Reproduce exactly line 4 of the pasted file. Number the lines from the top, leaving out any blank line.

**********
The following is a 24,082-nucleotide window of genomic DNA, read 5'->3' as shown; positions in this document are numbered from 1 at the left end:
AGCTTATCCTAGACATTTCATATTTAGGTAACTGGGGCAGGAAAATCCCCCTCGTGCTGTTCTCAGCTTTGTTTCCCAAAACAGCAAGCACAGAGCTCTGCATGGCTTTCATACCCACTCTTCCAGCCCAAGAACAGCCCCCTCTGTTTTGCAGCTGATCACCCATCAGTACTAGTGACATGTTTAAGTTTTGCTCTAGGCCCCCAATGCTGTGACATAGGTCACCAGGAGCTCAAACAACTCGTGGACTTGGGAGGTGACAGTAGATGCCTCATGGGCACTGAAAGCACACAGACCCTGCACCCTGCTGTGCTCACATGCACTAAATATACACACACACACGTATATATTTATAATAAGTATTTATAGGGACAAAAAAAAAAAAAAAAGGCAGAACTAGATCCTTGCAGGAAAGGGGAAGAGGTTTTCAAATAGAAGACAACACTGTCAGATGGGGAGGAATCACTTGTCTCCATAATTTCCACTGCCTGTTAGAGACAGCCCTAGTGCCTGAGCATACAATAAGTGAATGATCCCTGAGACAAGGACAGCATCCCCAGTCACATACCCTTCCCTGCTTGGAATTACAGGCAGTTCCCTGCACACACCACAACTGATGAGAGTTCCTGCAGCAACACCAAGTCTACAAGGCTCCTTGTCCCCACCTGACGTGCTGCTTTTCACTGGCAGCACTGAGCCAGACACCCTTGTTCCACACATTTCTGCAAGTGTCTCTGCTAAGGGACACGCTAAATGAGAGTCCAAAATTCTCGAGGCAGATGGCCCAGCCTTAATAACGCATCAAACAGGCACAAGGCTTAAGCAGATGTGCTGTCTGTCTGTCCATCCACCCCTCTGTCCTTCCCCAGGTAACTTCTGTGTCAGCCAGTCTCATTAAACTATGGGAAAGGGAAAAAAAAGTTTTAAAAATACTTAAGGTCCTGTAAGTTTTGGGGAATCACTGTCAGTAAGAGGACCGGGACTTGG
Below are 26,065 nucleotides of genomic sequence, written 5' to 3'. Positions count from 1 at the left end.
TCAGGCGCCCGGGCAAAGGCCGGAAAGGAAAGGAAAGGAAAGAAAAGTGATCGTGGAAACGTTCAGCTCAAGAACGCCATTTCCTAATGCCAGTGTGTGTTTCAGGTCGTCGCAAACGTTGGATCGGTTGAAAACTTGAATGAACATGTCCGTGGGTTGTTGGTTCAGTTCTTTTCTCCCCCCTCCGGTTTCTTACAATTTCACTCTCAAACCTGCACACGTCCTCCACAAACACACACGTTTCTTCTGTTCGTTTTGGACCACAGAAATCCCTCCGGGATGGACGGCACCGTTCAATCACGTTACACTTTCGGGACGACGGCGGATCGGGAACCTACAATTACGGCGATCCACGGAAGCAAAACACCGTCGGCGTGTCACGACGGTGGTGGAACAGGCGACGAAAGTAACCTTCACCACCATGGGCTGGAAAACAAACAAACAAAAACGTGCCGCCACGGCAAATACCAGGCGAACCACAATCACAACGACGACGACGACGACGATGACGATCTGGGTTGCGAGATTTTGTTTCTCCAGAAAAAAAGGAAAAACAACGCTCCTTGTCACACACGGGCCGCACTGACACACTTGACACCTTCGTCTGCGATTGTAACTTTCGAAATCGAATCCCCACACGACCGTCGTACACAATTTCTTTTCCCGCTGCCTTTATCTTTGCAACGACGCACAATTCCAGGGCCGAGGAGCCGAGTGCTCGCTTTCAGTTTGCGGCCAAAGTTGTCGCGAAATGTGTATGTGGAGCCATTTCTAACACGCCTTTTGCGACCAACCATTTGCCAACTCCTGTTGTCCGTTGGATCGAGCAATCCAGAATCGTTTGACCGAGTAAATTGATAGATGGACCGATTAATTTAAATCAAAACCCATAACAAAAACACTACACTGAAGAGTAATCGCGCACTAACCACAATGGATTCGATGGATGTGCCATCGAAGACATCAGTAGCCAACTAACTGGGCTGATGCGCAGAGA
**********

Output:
TCAGGCGCCCGGGCAAAGGCCGGAAAGGAAAGGAAAGGAAAGAAAAGTGATCGTGGAAACGTTCAGCTCAAGAACGCCATTTCCTAATGCCAGTGTGTGTTTCAGGTCGTCGCAAACGTTGGATCGGTTGAAAACTTGAATGAACATGTCCGTGGGTTGTTGGTTCAGTTCTTTTCTCCCCCCTCCGGTTTCTTACAATTTCACTCTCAAACCTGCACACGTCCTCCACAAACACACACGTTTCTTCTGTTCGTTTTGGACCACAGAAATCCCTCCGGGATGGACGGCACCGTTCAATCACGTTACACTTTCGGGACGACGGCGGATCGGGAACCTACAATTACGGCGATCCACGGAAGCAAAACACCGTCGGCGTGTCACGACGGTGGTGGAACAGGCGACGAAAGTAACCTTCACCACCATGGGCTGGAAAACAAACAAACAAAAACGTGCCGCCACGGCAAATACCAGGCGAACCACAATCACAACGACGACGACGACGACGATGACGATCTGGGTTGCGAGATTTTGTTTCTCCAGAAAAAAAGGAAAAACAACGCTCCTTGTCACACACGGGCCGCACTGACACACTTGACACCTTCGTCTGCGATTGTAACTTTCGAAATCGAATCCCCACACGACCGTCGTACACAATTTCTTTTCCCGCTGCCTTTATCTTTGCAACGACGCACAATTCCAGGGCCGAGGAGCCGAGTGCTCGCTTTCAGTTTGCGGCCAAAGTTGTCGCGAAATGTGTATGTGGAGCCATTTCTAACACGCCTTTTGCGACCAACCATTTGCCAACTCCTGTTGTCCGTTGGATCGAGCAATCCAGAATCGTTTGACCGAGTAAATTGATAGATGGACCGATTAATTTAAATCAAAACCCATAACAAAAACACTACACTGAAGAGTAATCGCGCACTAACCACAATGGATTCGATGGATGTGCCATCGAAGACATCAGTAGCCAACTAACTGGGCTGATGCGCAGAGA